Philip and his wife Julie live in a farmhouse on Halvergate marsh. He describes the processes of renovating the house and life off grid.
I was brought up in Canterbury and after a career working for British Telecom we moved a little bit further north looking for somewhere to move to after I’d retired. We spent some time renting at Cantley Manor and it was then that we got to rather like the area.
The process of buying the house was a bit fraught, we bought it in October 2005 and paid too much for it, but it is unique and we fell in love with it.
We don’t know how old the house is but if you look at Faden’s map [i] there is evidence of a farmhouse being here or hereabouts from at least around 1790.
When we arrived it was pretty dire, the house itself was very dark, all the windows and doors had steel shutters on them. I know it’s isolated but that did seem a little extreme. There was also a steel railing fence round the back and there were locks on everything. There had been a very poor cheap refurbishment done on it.
One of the interesting things concerns the land around us. There is a mile long farm track to get to us which we believe we have right of way over. The deeds said that we had right of way over the area marked in green on the attached map. The only problem was the attached map was in black and white. We had to pay an indemnity of £600 for an insurance policy to ensure that if at any time there was ever a dispute of the right of way the insurance company would pay for it.
Interestingly though, part of the conditions of that policy was that we didn’t seek out the owner of the land. I guess that is something to do with defrauding the company, you could find the owners and tell them to challenge so that the insurers had to pay out or something like that. I just thought that it was a little strange.
Getting power to the property
The property does have mains water but it doesn’t have mains electricity. The previous owner had fitted a new generator, a sixteen and a half kilowatt KVA diesel generator, this is a big generator. She also had a small twenty-four volts solar battery and a Xantrex inverter. The idea for the inverter was as a standby, mostly everything ran off the generator.
The generator being so big runs on, probably, three litres of red diesel an hour. Red diesel was 9p a litre, so that was not too much of a problem but the most I’ve paid recently for a litre is 70p which is a different story.
So the first thing we went about was looking at how we could improve the power situation. The previous owner had a letter from the electricity board saying that they wanted £115,000 to connect the property to the grid. The reason for this cost is because although there is an overhead line about two kilometres to the north of us the cable would have to be buried and the route would be covered in dykes which would cost a lot to do.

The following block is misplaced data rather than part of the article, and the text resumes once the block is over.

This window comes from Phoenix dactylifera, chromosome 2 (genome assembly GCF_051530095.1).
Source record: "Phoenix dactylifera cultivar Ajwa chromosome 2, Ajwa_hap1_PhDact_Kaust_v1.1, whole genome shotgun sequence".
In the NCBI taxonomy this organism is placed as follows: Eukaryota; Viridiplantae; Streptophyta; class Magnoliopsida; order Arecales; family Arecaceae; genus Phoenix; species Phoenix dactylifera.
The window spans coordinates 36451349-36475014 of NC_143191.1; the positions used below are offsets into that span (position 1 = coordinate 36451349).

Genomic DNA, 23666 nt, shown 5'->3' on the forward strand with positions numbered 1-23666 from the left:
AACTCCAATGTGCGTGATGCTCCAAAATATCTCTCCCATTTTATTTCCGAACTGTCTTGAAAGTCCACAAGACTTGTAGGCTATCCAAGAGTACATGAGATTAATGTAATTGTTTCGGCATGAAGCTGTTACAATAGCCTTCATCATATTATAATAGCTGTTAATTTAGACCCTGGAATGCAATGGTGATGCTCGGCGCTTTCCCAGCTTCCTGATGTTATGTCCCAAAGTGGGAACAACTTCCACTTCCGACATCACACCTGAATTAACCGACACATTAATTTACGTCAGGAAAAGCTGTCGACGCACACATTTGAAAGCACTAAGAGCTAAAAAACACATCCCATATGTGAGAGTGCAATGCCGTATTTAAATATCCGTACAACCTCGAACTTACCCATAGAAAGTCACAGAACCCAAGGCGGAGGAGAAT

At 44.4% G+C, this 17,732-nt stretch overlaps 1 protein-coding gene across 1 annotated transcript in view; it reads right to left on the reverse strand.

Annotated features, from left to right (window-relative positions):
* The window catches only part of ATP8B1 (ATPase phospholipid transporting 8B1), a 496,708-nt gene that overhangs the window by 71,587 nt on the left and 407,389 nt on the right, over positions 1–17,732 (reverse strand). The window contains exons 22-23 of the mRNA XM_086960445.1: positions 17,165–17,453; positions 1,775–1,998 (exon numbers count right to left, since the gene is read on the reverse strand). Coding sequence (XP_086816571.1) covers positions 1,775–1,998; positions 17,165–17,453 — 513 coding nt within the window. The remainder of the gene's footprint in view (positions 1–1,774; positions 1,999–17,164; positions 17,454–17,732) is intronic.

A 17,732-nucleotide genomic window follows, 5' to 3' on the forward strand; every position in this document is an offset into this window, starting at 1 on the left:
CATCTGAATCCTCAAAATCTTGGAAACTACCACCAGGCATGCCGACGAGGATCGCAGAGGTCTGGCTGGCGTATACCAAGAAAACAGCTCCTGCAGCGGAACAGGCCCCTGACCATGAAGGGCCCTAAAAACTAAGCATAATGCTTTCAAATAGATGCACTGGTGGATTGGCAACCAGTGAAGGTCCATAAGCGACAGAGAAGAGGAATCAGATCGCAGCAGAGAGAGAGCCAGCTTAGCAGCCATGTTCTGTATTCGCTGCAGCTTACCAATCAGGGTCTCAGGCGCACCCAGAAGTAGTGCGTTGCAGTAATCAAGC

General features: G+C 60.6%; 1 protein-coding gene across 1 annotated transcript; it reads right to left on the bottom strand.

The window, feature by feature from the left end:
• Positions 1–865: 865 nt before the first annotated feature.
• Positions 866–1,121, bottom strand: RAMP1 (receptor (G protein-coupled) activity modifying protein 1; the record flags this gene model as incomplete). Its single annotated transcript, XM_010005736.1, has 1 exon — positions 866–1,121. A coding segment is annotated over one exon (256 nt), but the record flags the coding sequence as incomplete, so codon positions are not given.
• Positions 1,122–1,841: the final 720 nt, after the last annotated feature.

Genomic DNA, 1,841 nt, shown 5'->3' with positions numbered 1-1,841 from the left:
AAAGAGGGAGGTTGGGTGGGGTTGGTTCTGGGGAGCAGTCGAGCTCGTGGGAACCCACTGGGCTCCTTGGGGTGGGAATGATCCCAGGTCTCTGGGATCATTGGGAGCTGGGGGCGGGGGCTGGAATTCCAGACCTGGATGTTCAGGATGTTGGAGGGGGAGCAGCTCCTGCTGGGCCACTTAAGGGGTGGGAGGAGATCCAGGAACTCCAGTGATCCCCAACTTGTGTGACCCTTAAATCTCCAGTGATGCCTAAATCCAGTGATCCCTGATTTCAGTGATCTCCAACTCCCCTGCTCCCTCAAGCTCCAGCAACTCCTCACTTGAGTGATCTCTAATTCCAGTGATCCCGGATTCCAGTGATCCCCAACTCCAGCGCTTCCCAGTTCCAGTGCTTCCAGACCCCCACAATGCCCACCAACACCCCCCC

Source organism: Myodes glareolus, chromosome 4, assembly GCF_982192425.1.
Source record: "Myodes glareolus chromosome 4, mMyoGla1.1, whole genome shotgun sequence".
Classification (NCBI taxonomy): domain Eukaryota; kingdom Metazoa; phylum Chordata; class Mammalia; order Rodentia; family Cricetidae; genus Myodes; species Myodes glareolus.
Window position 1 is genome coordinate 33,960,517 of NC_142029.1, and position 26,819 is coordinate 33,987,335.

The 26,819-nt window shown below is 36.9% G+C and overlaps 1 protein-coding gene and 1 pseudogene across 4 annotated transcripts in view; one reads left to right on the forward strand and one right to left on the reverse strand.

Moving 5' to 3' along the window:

I seem to remember that we asked again and they said that they wouldn’t give another quote unless we paid something like ten grand up front, so we looked around to see what we could do.
Installing a wind turbine
It took us a while but we decided on a wind turbine. The problem was that back in 2006, 2007 there were not many domestic turbines, not many people were off grid, and so finding an installer was not easy. At the time the cost of installing a turbine was around £40,000, we did get a grant of about £5,000 because it was a green option.
We had some issues with the council over planning permission. We wanted to put in a fifteen metre, as twice as much wind produces four times as much power, the higher you go the more wind. Unfortunately they said that we couldn’t go higher than eleven metres. The turbine company only made nine or fifteen metre masts so we put a nine metre one in, which in hindsight was a mistake.
The mast is galvanised and the head of the nacelle and blades are black, but part of the planning permission was that we had to paint them grey so that it didn’t stand out on the marsh. It’s a wild A/C generator, it generates whatever frequency it’s spinning at, goes through a rectifier and over a voltage protector which will rectify that to a maximum of six hundred volts. It goes into an inverter which turns that into mains. The big inverter is called a Sunny Island and the wind inverter is called a Windy Boy, you really couldn’t make it up.
We did have a few problems and had to have two engineers out from Germany to help fix it, but the problem turned out that it had been set up incorrectly during installation.